Latvia has a good, reasonably priced, rail service. There is an even wider bus network, mostly with modern buses; comfortable seating and air conditioning. Tickets can be bought at the time or on line. This causes the fact that driving in Latvia will not be your preffered way of getting around.
Taxis come in different colours. From Riga International Airport, the green taxis are said to be cheaper, and for general honesty the red taxis have a good reputation. Just be sure you choose a metered taxi so there can be less overcharging.
Apart from the only major Latvian airport, Riga offers travel by bus, tram and trolleybus. You can buy your tickets on boarding or buy a monthly pass. Buses run through most of the night. (more…)
You will need to contact the VOAVA (State Agency for Compulsory Health Insurance and the body that takes ‘runs’ the health care in Latvia). You can find a list of doctors on the VOAVA website. There is a standard fee for seeing a doctor.
If you receive a UK state retirement pension or long-term incapacity benefit, you may be entitled to state-funded healthcare paid for by the UK. You’ll need to apply for form S1 from the International Pension Centre (tel: 0191 218 7777). You need to register your S1 with the Latvian VOAVA. This entitles you to an EHIC issued by the UK. Wich allows access to medical care in other EEA countries – including Britain. (more…)
As a British person relocating you might notice that the cost of living in Latvia is relatively low. Rents and apartment prices are nearly ten times lower than in UK.
Buying a house
If you are moving to Latvia from UK there are no restrictions on buying a house in Latvia. However, if you wish to buy land you need the permission of the local municipality, although you may lease land for up to 99 years without restriction. You will require the services of a translator unless your lawyer speaks good English, or your Latvian is excellent. Do not sign anything unless you really understand it. These are the usual steps to take: (more…)
Latvian or Lettish is the official language, but English is also understood in Riga and other tourist locations. Russian and German are also spoken, and at times Russian may appear to be predominant. If you intend to live in a rural area, you should try to learn a little Latvian at least as it will definitely help you with establishing a social life in Latvia. The great thing is that children seem able to absorb languages easily, and unless your Latvian is very good, they will soon be translating for you. Many expats send their children to an international school in Riga.
Social Life in Latvia
A small yet beautiful country, Latvia has powerful neighbours and their culture has been a way of retaining their national identity. They are particularly strong on folk music – they say there is a different song for every Latvian. Every four years there is a great national folk festival of songs and dances. Only 60% of the population are ethnic Latvians with over a quarter being of Russian origin. (more…)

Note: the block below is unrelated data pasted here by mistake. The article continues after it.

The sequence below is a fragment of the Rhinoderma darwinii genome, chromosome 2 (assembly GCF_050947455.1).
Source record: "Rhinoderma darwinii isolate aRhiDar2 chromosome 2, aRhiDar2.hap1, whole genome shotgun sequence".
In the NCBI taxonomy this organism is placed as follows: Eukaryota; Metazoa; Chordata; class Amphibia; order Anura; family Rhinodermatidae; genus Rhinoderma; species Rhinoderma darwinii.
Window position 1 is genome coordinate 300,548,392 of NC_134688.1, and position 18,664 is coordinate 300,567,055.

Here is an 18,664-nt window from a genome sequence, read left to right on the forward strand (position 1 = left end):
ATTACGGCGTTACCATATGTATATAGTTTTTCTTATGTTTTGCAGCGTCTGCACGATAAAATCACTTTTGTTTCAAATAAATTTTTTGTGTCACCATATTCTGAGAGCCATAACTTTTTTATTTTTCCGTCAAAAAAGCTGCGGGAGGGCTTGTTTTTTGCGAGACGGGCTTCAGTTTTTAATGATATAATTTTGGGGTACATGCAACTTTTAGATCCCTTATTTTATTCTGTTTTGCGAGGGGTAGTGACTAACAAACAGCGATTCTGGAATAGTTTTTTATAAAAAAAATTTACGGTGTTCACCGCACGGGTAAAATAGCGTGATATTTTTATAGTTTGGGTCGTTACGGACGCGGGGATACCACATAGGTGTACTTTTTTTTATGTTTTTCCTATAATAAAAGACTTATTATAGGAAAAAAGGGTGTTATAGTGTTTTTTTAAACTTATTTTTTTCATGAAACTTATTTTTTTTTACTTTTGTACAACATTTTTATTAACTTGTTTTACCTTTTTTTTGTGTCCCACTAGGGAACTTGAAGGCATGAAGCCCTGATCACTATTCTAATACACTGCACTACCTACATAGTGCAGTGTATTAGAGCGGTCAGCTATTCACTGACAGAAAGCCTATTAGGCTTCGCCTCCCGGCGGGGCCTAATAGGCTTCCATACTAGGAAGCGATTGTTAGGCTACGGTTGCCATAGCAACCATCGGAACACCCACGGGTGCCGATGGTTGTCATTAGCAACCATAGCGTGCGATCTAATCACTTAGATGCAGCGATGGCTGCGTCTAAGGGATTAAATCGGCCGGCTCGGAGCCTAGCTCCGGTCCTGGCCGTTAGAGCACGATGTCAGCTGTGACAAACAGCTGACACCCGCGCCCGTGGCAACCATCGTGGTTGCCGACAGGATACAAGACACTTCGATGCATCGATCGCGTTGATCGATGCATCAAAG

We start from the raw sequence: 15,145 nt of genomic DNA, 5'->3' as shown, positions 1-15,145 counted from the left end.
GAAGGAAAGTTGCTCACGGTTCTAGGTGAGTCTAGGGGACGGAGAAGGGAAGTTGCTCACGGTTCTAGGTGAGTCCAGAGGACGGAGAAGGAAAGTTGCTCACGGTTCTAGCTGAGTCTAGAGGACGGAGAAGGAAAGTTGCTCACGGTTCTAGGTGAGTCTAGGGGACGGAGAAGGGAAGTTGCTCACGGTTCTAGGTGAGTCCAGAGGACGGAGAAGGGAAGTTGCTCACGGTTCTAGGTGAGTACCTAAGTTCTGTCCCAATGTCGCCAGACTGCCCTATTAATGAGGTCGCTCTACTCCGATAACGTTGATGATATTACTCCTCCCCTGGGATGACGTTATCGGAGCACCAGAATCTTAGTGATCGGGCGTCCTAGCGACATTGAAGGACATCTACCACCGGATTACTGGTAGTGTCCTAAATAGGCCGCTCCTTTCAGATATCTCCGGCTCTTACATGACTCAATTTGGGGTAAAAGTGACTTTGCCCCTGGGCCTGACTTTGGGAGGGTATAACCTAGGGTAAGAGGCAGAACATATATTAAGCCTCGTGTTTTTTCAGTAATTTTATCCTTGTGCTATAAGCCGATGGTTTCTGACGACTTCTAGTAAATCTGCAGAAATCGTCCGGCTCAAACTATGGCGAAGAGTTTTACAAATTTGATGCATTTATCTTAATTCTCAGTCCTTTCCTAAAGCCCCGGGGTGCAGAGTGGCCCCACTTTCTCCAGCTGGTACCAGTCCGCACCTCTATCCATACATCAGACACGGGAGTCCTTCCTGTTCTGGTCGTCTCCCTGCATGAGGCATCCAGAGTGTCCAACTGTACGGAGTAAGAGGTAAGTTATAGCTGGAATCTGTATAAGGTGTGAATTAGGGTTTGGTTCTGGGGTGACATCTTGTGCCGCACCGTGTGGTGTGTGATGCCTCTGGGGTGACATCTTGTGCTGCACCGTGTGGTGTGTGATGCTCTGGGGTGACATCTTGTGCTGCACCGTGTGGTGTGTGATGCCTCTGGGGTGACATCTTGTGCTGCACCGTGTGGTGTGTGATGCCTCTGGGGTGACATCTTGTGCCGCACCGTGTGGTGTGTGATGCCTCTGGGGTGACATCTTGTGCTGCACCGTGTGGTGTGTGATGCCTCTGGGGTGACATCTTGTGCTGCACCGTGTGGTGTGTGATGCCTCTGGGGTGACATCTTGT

A British citizen holding a British passport does not require a visa when relocating to Latvia from the UK. But you do need to register with the Office of Citizenship and Migration Affairs (OCMA), unless you are studying in Latvia, when you can stay in the country for up to a year without registering. You also need to register your place of residence. There is a complicated list of documents required to register which you will find at this website.
The list seems to depend upon your reason for wanting to live in Latvia, but basically you need proof of your ability to support yourself, your ID and family status, application form, photographs, proof of residence – and more depending upon your reason for applying. The process takes around a month to complete, so leave plenty of time. Pensioners can also apply, provided they can prove they can support themselves and pay state duty. (more…)
At 312 metres (1,024’), Gaizinkalns is the highest point in Latvia. Not high enough – look at neighbouring Estonia. Their highest point is Suur Munamagi at 318 metres (1,043.47’), a whole 6 metres (20’) higher. So the Latvians started to build a tower so that they could be higher, but it never got finished and is now closed as unsafe. However, its Freedom Statue is 43 metres high (141’), one of the highest monuments in Europe. If you are moving to Latvia from UK you might be pleased to know that Latvia regained independence from the Soviet Union in 1991. It joined the EU in 2004 and has been a member of the Schengen area since 2007. The capital city is Riga and the currency has been the euro since January 2014. Ethnically, the population is 59% Latvian and 29% Russian, and more than a third live in the capital, Riga. (more…)